SARAH W. JOINS ALL-MARKS!
Sarah W. is the newest full time member of the All-Marks team. Outstanding with communications and marketing, Sarah is a tremendous asset to All-Marks. She will be selling all of our products and job shop services which include laser marking, UID labels and related products, and all manner of product identification. She can be reached at 877.847.8076 ext. 3.
ALL-MARKS IS GROWING!
All-Marks has just been appointed the regional distributor for all Datalogic Automation laser marking products. This includes all green lasers, CO2 lasers, pulsed fiber lasers, UV lasers, DPSS lasers, continuous wave fiber lasers, and more!
Kudos to All-Marks!
ON APPROVED VENDOR LIST
All-Marks is now on the SpaceX approved vendor list for job shop laser marking. SpaceX is also a long time customer of All-Marks, utilizing our industrial laser marking equipment.Link
Laser Marking Processes
Everything you ever wanted to know about what we do:
The actual processes are called (alphabetically):
This is where one material is removed by laser from the top of another, dissimilar material. Common example are "Day/Night" lighted switches in automobiles. These are commonly translucent white plastic bodies which are dipped in paint. The paint is then selectively burned off to expose some pattern or symbol which appears white during the day and which is illuminated from the rear at night.
Annealing is a heating process used on steel and titanium alloys where the surface of the material is selectively heated with the laser to near the melting point. This has the effect of discoloring the material to a black color, which gives excellent contrast against the surrounding steel. This process when properly done does not remove material. It is very commonly used for surgical tools and implants where there is high contrast and permanence and no trenches or crevices are created for bacteria, etc., to hide. Annealing has the disadvantage that if the material is exposed to extreme heat the annealed mark will disappear. Also, annealing only works on steel and titanium.
Color change is a process in plastic where the color of the material changes under the laser light. Some plastics do this naturally, and others have additives which absorb specific laser wavelengths in order to achieve this effect. Typically, no material, or a trivial amount of material, is removed from the surface of the target. One of the classic examples, photos of which can be found on nearly every laser website in the world, is marking on ear tags for cattle. Many consumer electronics products have this kind of marking on their cases.
Lasers can be used to cut certain materials. Very thin materials (up to a few thousandths thick) can be cut by normal marking lasers, although some materials exhibit unsightly heat-effect zones on the material. Thicker materials can be cut with higher power lasers, and sheet steel, fabrics, fiberboards, etc., are all cut in industrial situations with lasers. These lasers can have power in the many thousands of watts.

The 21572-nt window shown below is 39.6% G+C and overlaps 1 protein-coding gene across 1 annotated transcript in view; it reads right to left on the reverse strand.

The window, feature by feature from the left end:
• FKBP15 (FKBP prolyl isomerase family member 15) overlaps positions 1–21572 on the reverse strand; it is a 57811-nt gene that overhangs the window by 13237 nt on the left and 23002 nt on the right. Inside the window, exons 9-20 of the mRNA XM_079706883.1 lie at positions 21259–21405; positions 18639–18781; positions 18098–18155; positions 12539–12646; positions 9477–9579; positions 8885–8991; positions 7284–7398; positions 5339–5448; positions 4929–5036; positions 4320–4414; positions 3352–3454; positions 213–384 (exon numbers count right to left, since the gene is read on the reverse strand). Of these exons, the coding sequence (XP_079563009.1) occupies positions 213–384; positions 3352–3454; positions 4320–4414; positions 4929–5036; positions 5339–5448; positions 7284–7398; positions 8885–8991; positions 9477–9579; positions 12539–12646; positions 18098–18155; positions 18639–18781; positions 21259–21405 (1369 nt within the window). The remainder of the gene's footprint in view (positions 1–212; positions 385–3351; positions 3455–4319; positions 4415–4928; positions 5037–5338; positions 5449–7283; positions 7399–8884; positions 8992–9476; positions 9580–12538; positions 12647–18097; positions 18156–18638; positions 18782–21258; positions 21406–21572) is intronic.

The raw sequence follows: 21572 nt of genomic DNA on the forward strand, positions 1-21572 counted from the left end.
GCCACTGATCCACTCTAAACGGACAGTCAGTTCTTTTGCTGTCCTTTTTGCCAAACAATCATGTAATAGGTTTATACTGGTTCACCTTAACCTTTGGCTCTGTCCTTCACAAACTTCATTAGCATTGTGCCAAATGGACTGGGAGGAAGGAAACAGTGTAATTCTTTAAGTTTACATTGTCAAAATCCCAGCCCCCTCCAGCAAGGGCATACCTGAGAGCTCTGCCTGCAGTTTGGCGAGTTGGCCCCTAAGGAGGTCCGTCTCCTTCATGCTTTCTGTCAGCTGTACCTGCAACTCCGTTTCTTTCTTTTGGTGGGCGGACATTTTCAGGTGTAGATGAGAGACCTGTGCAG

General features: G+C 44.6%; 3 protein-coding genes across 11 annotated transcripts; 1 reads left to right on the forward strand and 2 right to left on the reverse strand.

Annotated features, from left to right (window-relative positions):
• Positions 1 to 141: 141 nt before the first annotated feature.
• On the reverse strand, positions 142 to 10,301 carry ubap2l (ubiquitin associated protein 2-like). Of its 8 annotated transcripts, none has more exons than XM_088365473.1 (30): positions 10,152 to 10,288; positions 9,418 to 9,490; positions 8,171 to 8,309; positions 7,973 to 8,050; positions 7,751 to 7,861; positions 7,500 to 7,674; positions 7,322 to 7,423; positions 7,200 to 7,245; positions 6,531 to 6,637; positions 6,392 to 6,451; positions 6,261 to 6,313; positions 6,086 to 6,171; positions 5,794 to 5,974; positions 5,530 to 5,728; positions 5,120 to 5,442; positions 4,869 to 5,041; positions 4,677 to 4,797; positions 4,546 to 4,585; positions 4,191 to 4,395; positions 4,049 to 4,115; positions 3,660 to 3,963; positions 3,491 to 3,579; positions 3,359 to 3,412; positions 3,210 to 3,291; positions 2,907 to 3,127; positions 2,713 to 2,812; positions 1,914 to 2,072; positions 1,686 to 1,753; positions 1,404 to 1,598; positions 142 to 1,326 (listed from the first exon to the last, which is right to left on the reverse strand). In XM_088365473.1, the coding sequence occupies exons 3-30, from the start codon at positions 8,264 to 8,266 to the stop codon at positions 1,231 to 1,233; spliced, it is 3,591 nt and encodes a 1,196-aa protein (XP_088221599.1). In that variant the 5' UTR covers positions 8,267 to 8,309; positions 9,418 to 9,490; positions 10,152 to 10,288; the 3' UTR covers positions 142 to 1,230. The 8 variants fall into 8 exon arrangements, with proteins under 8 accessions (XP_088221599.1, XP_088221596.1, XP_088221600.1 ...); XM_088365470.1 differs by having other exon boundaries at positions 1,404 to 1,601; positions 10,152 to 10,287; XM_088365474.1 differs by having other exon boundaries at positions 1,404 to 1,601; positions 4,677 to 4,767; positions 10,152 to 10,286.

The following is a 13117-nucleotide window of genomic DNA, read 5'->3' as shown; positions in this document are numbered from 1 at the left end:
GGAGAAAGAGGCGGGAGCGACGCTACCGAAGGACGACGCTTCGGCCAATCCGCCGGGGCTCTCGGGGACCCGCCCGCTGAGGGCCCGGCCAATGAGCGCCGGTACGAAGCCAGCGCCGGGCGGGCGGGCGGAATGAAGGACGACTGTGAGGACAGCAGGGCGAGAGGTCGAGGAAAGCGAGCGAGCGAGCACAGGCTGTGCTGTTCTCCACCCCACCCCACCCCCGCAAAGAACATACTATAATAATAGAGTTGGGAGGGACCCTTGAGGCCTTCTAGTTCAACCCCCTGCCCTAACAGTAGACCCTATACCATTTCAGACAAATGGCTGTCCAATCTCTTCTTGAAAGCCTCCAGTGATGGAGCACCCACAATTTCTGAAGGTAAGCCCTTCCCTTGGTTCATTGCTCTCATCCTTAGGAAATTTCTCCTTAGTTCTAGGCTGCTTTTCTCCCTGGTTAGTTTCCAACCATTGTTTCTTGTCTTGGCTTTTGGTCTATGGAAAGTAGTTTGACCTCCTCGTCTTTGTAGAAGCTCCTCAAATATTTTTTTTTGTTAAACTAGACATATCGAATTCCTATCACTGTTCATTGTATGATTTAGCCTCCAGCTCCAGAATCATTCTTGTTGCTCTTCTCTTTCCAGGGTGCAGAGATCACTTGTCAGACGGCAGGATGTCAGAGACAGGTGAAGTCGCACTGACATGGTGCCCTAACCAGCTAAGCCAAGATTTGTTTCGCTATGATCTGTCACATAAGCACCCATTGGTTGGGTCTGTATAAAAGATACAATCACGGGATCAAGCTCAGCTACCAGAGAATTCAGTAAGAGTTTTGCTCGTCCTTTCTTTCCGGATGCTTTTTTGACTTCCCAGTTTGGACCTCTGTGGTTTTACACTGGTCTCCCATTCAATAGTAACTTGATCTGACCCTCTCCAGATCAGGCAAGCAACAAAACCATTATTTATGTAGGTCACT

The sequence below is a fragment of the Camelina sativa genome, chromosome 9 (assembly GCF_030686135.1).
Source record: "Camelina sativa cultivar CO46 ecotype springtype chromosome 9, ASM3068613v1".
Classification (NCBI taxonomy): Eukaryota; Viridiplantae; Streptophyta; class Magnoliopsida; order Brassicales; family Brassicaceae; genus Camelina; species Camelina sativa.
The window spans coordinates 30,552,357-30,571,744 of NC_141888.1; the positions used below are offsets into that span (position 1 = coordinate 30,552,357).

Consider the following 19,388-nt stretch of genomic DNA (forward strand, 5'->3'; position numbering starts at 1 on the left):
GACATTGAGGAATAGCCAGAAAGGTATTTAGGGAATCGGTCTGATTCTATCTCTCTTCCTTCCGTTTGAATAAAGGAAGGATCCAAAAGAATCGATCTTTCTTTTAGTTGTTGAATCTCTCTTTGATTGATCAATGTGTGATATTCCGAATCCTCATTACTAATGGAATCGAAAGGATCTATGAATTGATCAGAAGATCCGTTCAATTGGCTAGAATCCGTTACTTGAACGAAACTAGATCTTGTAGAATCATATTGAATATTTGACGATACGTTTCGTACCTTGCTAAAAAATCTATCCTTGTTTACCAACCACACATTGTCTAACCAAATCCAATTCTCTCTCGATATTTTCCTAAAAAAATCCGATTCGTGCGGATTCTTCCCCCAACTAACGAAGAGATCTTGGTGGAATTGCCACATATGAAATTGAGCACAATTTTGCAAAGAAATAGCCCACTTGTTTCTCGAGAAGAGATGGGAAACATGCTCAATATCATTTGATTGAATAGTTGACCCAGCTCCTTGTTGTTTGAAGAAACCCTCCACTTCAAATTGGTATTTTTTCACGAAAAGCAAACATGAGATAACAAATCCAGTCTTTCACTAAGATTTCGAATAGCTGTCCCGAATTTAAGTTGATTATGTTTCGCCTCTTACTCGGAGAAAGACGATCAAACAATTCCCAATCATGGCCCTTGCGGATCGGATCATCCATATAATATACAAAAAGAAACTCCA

Commercially available ceramic paints and films can be applied to the surface of a material and then melted in place with a laser beam, leaving behind a raised and very permanent laser mark. Often used with decorative glass items. Somewhat labor-intensive process to apply the material and then remove the excess. Also can be expensive. However, the mark can be very attractive when done properly.
Probably the most common kind of laser marking is engraving. This is where the laser beam is used to remove material from the surface of the device being marked, but the material is homogeneous. The laser acts like a chisel in this case and blows away pieces of the subject material. Light engraving is where a relatively shallow trench is created, between .0001" and .005". The depth achievable depends on the material, the power of the laser and the dwell time of the laser.
Deep engraving is something that only high power lasers can do. Deep engraving is used for making molds and dies, stamps, etc. The depth that can be achieved is entirely dependent on how the material absorbs the laser, how much energy the laser has, and how long the laser can dwell on the target. Deep engraving is usually a fairly slow process.
The generic term for making some kind of readable marking on the surface of a component. Marks are technically one of the following kinds of effects: engraving, ablation, annealing, color change or foaming.
Another generic term used to describe marking on the surface of a target where the purpose of the mark is not to make a part number or logo or other readable mark, but to engrave a pattern for mechanical reasons. These reasons may include liquid conduits through a metal block, antennae patterns on metal parts, etc.
Similar to annealing is polishing. In polishing, the laser beam is used to selectively melt the very top few molecules of material, and when it cools, which is usually instantaneously, the surface finish will appear different from the surrounding finish. This will then reflect light differently and while there is no real color change, it will appear different. This is often used in electronics for nickel and gold packages.
Lasers can be used to create weld joints in many materials, including metals, plastics, and certain ceramics. Typically, weld lasers are higher power and are used in systems where the laser beam is stationary and the product moves underneath the laser - similar to the table travel of a milling machine.